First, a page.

PROFILE--Bob Anderson has been running for 56 years

As the founding publisher-owner of Runner's World magazine ("Making Tracks Since 1966"), Bob Anderson played a pivotal role in the American running boom. Less well known: He has been, and at age 71 remains, a passionate runner and racer. In recent years, Anderson has thrown his creative energy behind a Double Racing concept ("Running with a halftime break") and a free Running News Daily Headlines service. 

Career/profession? I was the founder and publisher of Runner's World magazine from 1966 to 1984. Also, founder/publisher World Publications (published over 100 books including 25 running books and a couple of years of booklet of the month), CEO/founder of Ujena (women’s swimwear and fashion) 1984 to present.  We have had a website UjenaFitClub since 2010 to present. (It's a great place for runners to log all their races and more). Founder of Double Road Race Federation from 2010 to present.  We have staged and I have run over

PROFILE--Jim Sloan has been running for 43 years

On a 2013 Rim to Rim run
in the Grand Canyon
Jim Sloan grew up surfing and skiing in Southern California. He ran on the cross-country team at Santa Barbara City College and fell in love with the sport. His job in the computer technology industry in the 80s took him around the world where he ran throughout Asia and Europe. “Every wrong turn leads to an adventure,” says Sloan. “I love to see a city waking up as I run through it in the early hours.” Sloan, 61, founder and CEO of a multinational manufacturing business, is now retired and has more flexibility and time to run with his Santa Barbara Running and Racing team buddies.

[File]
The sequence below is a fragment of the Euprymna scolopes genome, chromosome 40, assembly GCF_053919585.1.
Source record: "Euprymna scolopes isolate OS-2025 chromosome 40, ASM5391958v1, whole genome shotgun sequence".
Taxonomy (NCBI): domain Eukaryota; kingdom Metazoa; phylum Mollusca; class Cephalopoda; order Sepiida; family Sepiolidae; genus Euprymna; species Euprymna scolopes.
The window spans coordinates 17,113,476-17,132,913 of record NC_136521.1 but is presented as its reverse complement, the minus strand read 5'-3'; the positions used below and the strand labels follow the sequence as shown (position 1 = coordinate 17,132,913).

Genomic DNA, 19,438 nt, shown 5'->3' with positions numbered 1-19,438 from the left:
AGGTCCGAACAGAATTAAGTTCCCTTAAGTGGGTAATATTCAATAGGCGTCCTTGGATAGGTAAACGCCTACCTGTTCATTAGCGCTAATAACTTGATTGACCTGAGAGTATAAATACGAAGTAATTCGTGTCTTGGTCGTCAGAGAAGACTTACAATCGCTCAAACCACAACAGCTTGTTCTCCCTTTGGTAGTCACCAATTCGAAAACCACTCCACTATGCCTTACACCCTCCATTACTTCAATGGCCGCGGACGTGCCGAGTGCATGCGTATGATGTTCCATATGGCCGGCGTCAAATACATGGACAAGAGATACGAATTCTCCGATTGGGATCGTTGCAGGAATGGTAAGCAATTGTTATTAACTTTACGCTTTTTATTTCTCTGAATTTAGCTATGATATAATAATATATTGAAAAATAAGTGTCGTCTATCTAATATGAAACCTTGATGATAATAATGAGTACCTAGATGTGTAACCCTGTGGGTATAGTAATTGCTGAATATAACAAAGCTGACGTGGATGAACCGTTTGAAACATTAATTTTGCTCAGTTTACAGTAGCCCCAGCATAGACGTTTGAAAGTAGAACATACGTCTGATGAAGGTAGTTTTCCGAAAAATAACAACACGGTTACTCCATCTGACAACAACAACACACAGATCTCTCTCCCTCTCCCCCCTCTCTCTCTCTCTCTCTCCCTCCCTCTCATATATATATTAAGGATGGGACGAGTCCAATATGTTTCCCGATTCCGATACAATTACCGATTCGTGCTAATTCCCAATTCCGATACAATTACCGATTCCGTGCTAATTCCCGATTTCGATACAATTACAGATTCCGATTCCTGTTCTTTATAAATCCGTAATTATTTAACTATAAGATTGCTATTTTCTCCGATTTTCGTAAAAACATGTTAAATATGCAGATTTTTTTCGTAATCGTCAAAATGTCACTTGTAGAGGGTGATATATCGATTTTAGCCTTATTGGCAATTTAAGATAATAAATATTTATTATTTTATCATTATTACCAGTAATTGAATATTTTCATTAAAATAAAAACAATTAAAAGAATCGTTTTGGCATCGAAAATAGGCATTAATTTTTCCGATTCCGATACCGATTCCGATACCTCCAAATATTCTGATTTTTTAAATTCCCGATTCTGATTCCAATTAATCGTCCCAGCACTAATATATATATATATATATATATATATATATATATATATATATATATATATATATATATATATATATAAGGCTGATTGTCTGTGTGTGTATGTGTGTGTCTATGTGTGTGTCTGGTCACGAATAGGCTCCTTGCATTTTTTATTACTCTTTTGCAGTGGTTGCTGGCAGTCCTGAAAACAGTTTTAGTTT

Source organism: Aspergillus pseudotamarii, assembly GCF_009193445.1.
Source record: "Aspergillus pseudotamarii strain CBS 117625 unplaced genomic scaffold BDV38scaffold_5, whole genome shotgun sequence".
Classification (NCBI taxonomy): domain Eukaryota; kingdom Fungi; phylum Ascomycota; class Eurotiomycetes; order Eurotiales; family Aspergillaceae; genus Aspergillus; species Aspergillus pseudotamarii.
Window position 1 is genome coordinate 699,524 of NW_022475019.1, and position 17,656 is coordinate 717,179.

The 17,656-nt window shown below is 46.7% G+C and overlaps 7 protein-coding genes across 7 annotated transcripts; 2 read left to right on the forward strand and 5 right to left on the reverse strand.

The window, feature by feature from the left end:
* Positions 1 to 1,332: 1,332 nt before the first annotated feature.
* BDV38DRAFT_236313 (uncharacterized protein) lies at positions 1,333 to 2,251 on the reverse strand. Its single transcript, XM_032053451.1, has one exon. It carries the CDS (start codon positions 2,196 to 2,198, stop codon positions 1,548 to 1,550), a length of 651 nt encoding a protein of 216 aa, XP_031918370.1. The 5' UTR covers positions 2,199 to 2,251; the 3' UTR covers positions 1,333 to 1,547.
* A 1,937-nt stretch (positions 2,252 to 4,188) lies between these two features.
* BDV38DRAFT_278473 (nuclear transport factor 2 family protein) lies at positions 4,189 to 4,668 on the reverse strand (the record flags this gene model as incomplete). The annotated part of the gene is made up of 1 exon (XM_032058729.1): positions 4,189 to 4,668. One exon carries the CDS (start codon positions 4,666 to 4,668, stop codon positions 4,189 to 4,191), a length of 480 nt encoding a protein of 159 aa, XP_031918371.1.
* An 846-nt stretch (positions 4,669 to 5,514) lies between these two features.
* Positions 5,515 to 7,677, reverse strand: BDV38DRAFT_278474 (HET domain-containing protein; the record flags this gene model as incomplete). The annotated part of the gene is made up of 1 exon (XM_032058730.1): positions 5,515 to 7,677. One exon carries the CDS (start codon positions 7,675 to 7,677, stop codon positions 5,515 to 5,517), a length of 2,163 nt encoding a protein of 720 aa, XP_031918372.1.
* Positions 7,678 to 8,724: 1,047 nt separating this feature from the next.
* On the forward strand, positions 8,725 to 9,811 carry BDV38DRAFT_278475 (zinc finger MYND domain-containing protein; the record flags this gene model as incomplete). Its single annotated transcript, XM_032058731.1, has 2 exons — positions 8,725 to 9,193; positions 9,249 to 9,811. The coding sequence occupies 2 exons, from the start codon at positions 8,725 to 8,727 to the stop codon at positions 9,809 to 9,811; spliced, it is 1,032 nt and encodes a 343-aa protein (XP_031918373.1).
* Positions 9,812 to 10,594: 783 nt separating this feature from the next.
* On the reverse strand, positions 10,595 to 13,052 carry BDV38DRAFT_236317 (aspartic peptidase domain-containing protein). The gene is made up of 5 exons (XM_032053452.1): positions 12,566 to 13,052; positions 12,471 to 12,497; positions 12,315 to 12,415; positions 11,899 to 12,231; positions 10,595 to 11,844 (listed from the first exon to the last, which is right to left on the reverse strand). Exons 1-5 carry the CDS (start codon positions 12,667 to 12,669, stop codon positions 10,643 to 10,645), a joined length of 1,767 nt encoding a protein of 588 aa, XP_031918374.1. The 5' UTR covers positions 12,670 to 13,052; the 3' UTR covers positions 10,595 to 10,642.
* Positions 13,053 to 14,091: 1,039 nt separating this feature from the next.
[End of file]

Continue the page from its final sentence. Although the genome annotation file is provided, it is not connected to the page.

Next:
When did you start running and why? In July, 1975 after I had just finished high school. A friend and I were getting ready to move away to college and he suggested we try out for the cross-country team. We started running in Los Angeles in the hills around Griffith Park.

Did you have an early inspiration or person who motivated you?  I grew up in the era of Prefontaine and although he wasn’t a hero per se, I was inspired by the whole bad boy, anti-establishment runner image he embodied. My running club visits Eugene quite often and I get goose bumps every time I run on the U of O track.  

How much did you run per week in your peak years? Now? My peak was probably in the mid-80 miles per week range when I was in my 40s and early 50s and training seriously for marathons. Now, I can’t get